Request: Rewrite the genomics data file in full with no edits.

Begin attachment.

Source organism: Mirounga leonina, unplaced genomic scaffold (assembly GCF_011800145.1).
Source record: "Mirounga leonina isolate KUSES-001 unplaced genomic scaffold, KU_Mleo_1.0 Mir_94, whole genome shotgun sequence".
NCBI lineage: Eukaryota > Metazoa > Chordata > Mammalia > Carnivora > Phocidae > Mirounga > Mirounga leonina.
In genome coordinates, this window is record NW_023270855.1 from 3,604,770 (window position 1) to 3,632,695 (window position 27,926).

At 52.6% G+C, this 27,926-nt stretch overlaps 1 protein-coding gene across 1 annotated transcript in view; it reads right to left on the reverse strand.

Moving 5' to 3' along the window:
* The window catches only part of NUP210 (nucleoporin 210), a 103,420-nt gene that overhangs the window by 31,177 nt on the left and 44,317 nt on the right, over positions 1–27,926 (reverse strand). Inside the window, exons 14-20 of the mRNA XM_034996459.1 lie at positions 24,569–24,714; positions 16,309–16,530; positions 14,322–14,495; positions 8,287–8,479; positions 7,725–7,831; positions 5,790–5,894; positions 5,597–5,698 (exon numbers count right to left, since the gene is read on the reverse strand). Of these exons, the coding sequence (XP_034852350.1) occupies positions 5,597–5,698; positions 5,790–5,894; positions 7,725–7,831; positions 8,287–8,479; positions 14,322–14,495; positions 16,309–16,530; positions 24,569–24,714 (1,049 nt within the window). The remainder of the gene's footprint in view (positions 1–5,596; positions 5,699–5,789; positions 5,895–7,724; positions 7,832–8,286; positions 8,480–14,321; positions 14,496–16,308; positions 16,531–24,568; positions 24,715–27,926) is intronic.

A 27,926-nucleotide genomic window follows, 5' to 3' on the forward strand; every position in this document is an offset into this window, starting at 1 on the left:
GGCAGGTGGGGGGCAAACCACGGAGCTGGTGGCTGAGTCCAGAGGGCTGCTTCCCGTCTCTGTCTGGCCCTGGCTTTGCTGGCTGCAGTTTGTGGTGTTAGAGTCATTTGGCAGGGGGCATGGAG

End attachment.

Source organism: Mirounga leonina, unplaced genomic scaffold (assembly GCF_011800145.1).
Source record: "Mirounga leonina isolate KUSES-001 unplaced genomic scaffold, KU_Mleo_1.0 Mir_94, whole genome shotgun sequence".
NCBI lineage: Eukaryota > Metazoa > Chordata > Mammalia > Carnivora > Phocidae > Mirounga > Mirounga leonina.
In genome coordinates, this window is record NW_023270855.1 from 3,604,770 (window position 1) to 3,632,695 (window position 27,926).

At 52.6% G+C, this 27,926-nt stretch overlaps 1 protein-coding gene across 1 annotated transcript in view; it reads right to left on the reverse strand.

Moving 5' to 3' along the window:
* The window catches only part of NUP210 (nucleoporin 210), a 103,420-nt gene that overhangs the window by 31,177 nt on the left and 44,317 nt on the right, over positions 1–27,926 (reverse strand). Inside the window, exons 14-20 of the mRNA XM_034996459.1 lie at positions 24,569–24,714; positions 16,309–16,530; positions 14,322–14,495; positions 8,287–8,479; positions 7,725–7,831; positions 5,790–5,894; positions 5,597–5,698 (exon numbers count right to left, since the gene is read on the reverse strand). Of these exons, the coding sequence (XP_034852350.1) occupies positions 5,597–5,698; positions 5,790–5,894; positions 7,725–7,831; positions 8,287–8,479; positions 14,322–14,495; positions 16,309–16,530; positions 24,569–24,714 (1,049 nt within the window). The remainder of the gene's footprint in view (positions 1–5,596; positions 5,699–5,789; positions 5,895–7,724; positions 7,832–8,286; positions 8,480–14,321; positions 14,496–16,308; positions 16,531–24,568; positions 24,715–27,926) is intronic.

A 27,926-nucleotide genomic window follows, 5' to 3' on the forward strand; every position in this document is an offset into this window, starting at 1 on the left:
GGCAGGTGGGGGGCAAACCACGGAGCTGGTGGCTGAGTCCAGAGGGCTGCTTCCCGTCTCTGTCTGGCCCTGGCTTTGCTGGCTGCAGTTTGTGGTGTTAGAGTCATTTGGCAGGGGGCATGGAG